As ever, I must acknowledge helpful discussions about the data with my colleague Gert de Graaf. As soon as we can get the most recent data I hope we will publish a larger historical births and populations dataset. However, any errors are all mine!

Births and populations of people with Down syndrome

Over the past few years, I have been privileged to work with colleagues Gert de Graaf and Brian Skotko looking at the data on births and trends in populations of people with Down syndrome.

We have now published three papers together. The first looked at the births of babies with Down syndrome in the USA from 1900 to 2010. The second reported a similar analysis for the state of Massachusetts. The third, recently published online ahead of publication in Genetics in Medicine, estimated the population of people living with Down syndrome in the USA from 1950 to 2010. This work builds on the previous work of Gert and colleagues developing a model for estimating the population prevalence of Down syndrome.

We have produced a freely downloadable factsheet with some of the key figures from our papers.

Our findings include:

  • The live birth prevalence of Down syndrome in the US in most recent years (2006–2010) was 12.6 per 10,000, with around 5,300 births annually
  • During this period, an estimated 3,100 Down syndrome related elective pregnancy terminations were performed in the US each year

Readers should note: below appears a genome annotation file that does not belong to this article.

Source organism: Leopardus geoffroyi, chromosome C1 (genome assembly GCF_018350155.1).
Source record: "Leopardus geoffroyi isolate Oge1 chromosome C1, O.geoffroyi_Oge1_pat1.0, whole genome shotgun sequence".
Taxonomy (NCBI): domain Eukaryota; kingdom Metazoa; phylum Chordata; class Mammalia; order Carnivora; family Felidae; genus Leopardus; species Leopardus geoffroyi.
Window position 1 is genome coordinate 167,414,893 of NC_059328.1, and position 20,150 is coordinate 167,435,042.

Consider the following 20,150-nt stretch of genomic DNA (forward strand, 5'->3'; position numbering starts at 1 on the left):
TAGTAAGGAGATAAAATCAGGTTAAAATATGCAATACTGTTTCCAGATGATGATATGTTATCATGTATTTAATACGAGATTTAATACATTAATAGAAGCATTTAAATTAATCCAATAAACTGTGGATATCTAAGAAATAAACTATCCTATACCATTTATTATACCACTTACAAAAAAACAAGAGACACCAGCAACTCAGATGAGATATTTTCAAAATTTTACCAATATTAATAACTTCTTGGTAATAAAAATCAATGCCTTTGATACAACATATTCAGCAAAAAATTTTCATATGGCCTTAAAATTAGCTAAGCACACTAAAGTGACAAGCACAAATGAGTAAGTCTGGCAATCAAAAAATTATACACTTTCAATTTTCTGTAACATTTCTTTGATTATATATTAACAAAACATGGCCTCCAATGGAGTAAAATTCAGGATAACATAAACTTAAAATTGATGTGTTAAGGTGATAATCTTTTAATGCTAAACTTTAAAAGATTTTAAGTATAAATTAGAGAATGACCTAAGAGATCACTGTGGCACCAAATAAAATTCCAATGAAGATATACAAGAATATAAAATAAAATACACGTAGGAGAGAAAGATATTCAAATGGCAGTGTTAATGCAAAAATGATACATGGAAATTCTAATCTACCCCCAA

• As of 2007, the estimated rate at which live births with Down syndrome were reduced in the US as a consequence of Down syndrome related elective pregnancy terminations was 30%
  • The number of people with Down syndrome living in the US grew from 49,923 in 1950 to 206,366 in 2010
  • The population of people with Down syndrome living in the US includes 138,019 non-Hispanic whites, 27,141 non-Hispanic blacks, 32,933 Hispanics, 6,747 Asians/Pacific Islanders, and 1,527 American Indians/American Natives
  • The population prevalence of Down syndrome in the US, as of 2010, was 6.7 per 10,000 inhabitants (or 1 in 1,499)
figure-births-down-syndrome-usa-1900-2010
Live births of babies with Down syndrome in the USA, 1900-2010
figure-population-down-syndrome-usa-1950-2010-ages
The population of people living with Down syndrome in the USA, 1950-2010
figure-population-down-syndrome-usa-2010-immigration-terminations
The population of people living with Down syndrome in the USA, 2010, and the effects of immigration and selective terminations of pregnancies

We are hopeful this work will provide a baseline from which we can track the impact of new screening technologies and changing social attitudes on future populations of people with Down syndrome.